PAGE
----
Bitburg: Brewery’s doors always open to thirsty visitors
Plastered on car bumpers all over the country, “Bitte, ein Bit” may be the first German sentence Americans learn when they land in Germany.
“Bitte, ein Bit” translates to “One Bitburger, please,” and is an easy way to order beer produced by Germany’s largest, privately owned brewery, which annually produces around 3.6 million barrels — or some 110 million gallons.
It’s a good phrase to know, because as many people would agree, there is nothing quite like a cold beer after a long day of travel.
Bitburger has been in the beer business since 1817. Its brewery is open for tours for anyone interested in a firsthand look at how beer is made. Although English-language tours are available, it is best to call ahead because they are not regularly offered. The tour costs 5 euros a person and includes a pretzel and a glass of beer to wash it down at the end.
The tour begins at the visitor center on the north side of Bitburg — where the beer was brewed until the early 1980s. It starts with a film that provides a brief history of the company, owned by the Simon family for seven generations.
A guide then accompanies visitors via car or bus across town to the 54-acre south facility, where the beer has been brewed since 1983. Forty malt silos hold enough malt for seven brewing days. The brewery normally operates Monday through Thursday, with Fridays reserved for equipment cleaning and repair.
“All Bitburger in the world comes from this place,” said Bitburger guide Angela Thielen, adding that the beer is exported to 66 countries.
Once inside the facility, which sits next to the U.S. military housing area at Bitburg, visitors are taken to the brewhouse filled with stainless steel vessels overseen by a room of computers.
Here, brewers monitor the creation of Bitburger’s three beers from behind a line of computers, controlling just about every facet of the process with the click of a mouse.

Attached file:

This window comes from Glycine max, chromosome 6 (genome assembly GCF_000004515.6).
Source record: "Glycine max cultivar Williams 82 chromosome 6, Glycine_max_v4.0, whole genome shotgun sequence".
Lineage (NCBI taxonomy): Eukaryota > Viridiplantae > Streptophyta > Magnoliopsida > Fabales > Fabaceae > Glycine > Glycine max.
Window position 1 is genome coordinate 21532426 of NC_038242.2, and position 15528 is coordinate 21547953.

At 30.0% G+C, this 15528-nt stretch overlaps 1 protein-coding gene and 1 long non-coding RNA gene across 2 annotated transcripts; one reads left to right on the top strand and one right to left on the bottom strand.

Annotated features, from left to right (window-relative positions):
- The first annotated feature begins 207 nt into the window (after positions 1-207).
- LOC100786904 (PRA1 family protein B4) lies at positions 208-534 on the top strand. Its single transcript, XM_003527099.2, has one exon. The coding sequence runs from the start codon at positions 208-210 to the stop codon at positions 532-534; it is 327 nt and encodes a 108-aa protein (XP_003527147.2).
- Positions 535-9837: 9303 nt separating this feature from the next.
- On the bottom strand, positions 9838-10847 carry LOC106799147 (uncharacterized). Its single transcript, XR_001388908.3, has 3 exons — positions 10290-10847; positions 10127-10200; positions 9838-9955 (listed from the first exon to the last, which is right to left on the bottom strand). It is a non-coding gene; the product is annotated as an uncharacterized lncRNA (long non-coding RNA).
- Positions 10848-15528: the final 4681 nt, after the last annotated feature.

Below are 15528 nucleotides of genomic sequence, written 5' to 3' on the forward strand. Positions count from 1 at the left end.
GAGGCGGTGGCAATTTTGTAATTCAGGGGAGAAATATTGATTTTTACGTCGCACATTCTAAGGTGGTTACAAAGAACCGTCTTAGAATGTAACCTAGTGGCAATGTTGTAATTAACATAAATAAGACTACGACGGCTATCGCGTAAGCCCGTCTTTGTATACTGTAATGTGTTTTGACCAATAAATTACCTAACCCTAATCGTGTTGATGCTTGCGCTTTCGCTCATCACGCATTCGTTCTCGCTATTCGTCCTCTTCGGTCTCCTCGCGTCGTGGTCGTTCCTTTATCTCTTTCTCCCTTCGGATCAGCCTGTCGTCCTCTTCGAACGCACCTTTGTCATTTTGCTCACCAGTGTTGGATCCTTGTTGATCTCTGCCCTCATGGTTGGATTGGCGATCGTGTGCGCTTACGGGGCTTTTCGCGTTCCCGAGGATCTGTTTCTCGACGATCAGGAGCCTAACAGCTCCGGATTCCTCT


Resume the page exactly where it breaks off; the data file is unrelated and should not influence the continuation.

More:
“The whole brewing and all of the cleaning goes fully automatic these days,” Thielen said. “The brewer sits all day in front of a computer.”
Thielen says Bitburger strictly adheres to the German purity law of 1560, the Reinheitsgebot. The law states that beer must be made with malt, hops, yeast and water. Adding rice and corn or chemicals to get a longer expiration date is not allowed.
Beer fermentation takes roughly seven to 10 days, and after the beer is filtered it must be bottled or kegged immediately.
The enormous bottle-filling room follows the filtration room on the tour. There, 330,000 bottles of beer can be filled in one hour on several bottling lines.
The keg-filling facility follows, where kegs are cleaned and refilled. Thirty-four percent of Bitburger beer goes into kegs, helping to make Bitburger the largest brewery in Germany, surpassing Warsteiner and Krombacher.
On the QT
Directions: The two facilities for Bitburger Brewery are at the north and south ends of Bitburg. Tours begin in the visitors center at the north facility at Römermauer Strasse and Gueren Strasse. To reach Bitburg from Kaiserslautern, take Autobahn 6 west to Autobahn 62, and follow that toward Trier/Luxembourg. A-62, which becomes Autobahn 1, intersects with A-64. Go west to the exit for Bitburg, then follow Highway B51 toward Köln/Bitburg/Aachen into town. Make a right at the first traffic light onto Römermauer Strasse; the brewery’s north site is on the right. Parking is available inside the north facility on Gueren Strasse, and across from the Braustuebe on Römermauer.
Cost: Five euros covers the cost of the tour, a beer tasting and pretzel.
Time: English tours are not always available, so it is best to call to schedule a tour or register for an upcoming one. However, according to guide Angela Thielen the brewery is always willing to accommodate English-speaking visitors.
Food: Bitburger beer is served at restaurants all over Bitburg, including the Braustuebe, just outside the brewery’s north facility.
Information: For more information or to schedule a tour, call Marlies Rass at the brewery at (+49) (0)6561-14-2497.